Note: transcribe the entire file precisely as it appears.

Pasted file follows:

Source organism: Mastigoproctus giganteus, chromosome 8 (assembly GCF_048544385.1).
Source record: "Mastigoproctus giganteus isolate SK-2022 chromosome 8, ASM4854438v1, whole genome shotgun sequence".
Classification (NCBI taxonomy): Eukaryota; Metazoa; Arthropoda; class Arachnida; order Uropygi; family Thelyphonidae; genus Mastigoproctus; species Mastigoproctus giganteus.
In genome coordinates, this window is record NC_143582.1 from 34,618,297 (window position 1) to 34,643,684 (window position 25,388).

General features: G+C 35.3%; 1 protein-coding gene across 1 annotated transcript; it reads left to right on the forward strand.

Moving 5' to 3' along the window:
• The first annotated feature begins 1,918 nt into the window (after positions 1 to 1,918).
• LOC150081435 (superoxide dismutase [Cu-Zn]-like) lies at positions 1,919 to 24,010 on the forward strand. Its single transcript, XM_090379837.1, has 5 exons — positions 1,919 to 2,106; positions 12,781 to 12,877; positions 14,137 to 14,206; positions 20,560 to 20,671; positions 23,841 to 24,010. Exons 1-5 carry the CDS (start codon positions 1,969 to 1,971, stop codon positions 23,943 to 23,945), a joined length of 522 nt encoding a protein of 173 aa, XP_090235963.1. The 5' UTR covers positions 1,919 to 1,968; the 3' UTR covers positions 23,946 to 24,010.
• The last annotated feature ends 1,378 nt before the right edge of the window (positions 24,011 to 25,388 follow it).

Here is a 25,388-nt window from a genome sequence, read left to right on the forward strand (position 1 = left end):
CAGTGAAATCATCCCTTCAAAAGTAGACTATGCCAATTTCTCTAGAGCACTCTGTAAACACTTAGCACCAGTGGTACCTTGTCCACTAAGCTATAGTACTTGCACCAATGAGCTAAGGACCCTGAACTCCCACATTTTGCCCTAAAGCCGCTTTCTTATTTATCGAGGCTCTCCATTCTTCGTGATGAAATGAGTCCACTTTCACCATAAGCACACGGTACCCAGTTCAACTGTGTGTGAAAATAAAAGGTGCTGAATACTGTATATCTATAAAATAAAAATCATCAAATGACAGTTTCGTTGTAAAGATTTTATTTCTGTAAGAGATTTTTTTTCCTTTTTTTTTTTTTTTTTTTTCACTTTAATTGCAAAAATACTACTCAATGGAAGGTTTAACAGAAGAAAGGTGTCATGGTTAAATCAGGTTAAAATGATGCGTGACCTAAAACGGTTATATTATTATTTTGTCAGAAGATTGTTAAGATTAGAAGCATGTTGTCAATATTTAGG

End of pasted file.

Source organism: Mastigoproctus giganteus, chromosome 8 (assembly GCF_048544385.1).
Source record: "Mastigoproctus giganteus isolate SK-2022 chromosome 8, ASM4854438v1, whole genome shotgun sequence".
Classification (NCBI taxonomy): Eukaryota; Metazoa; Arthropoda; class Arachnida; order Uropygi; family Thelyphonidae; genus Mastigoproctus; species Mastigoproctus giganteus.
In genome coordinates, this window is record NC_143582.1 from 34,618,297 (window position 1) to 34,643,684 (window position 25,388).

General features: G+C 35.3%; 1 protein-coding gene across 1 annotated transcript; it reads left to right on the forward strand.

Moving 5' to 3' along the window:
• The first annotated feature begins 1,918 nt into the window (after positions 1 to 1,918).
• LOC150081435 (superoxide dismutase [Cu-Zn]-like) lies at positions 1,919 to 24,010 on the forward strand. Its single transcript, XM_090379837.1, has 5 exons — positions 1,919 to 2,106; positions 12,781 to 12,877; positions 14,137 to 14,206; positions 20,560 to 20,671; positions 23,841 to 24,010. Exons 1-5 carry the CDS (start codon positions 1,969 to 1,971, stop codon positions 23,943 to 23,945), a joined length of 522 nt encoding a protein of 173 aa, XP_090235963.1. The 5' UTR covers positions 1,919 to 1,968; the 3' UTR covers positions 23,946 to 24,010.
• The last annotated feature ends 1,378 nt before the right edge of the window (positions 24,011 to 25,388 follow it).

Here is a 25,388-nt window from a genome sequence, read left to right on the forward strand (position 1 = left end):
CAGTGAAATCATCCCTTCAAAAGTAGACTATGCCAATTTCTCTAGAGCACTCTGTAAACACTTAGCACCAGTGGTACCTTGTCCACTAAGCTATAGTACTTGCACCAATGAGCTAAGGACCCTGAACTCCCACATTTTGCCCTAAAGCCGCTTTCTTATTTATCGAGGCTCTCCATTCTTCGTGATGAAATGAGTCCACTTTCACCATAAGCACACGGTACCCAGTTCAACTGTGTGTGAAAATAAAAGGTGCTGAATACTGTATATCTATAAAATAAAAATCATCAAATGACAGTTTCGTTGTAAAGATTTTATTTCTGTAAGAGATTTTTTTTCCTTTTTTTTTTTTTTTTTTTTCACTTTAATTGCAAAAATACTACTCAATGGAAGGTTTAACAGAAGAAAGGTGTCATGGTTAAATCAGGTTAAAATGATGCGTGACCTAAAACGGTTATATTATTATTTTGTCAGAAGATTGTTAAGATTAGAAGCATGTTGTCAATATTTAGG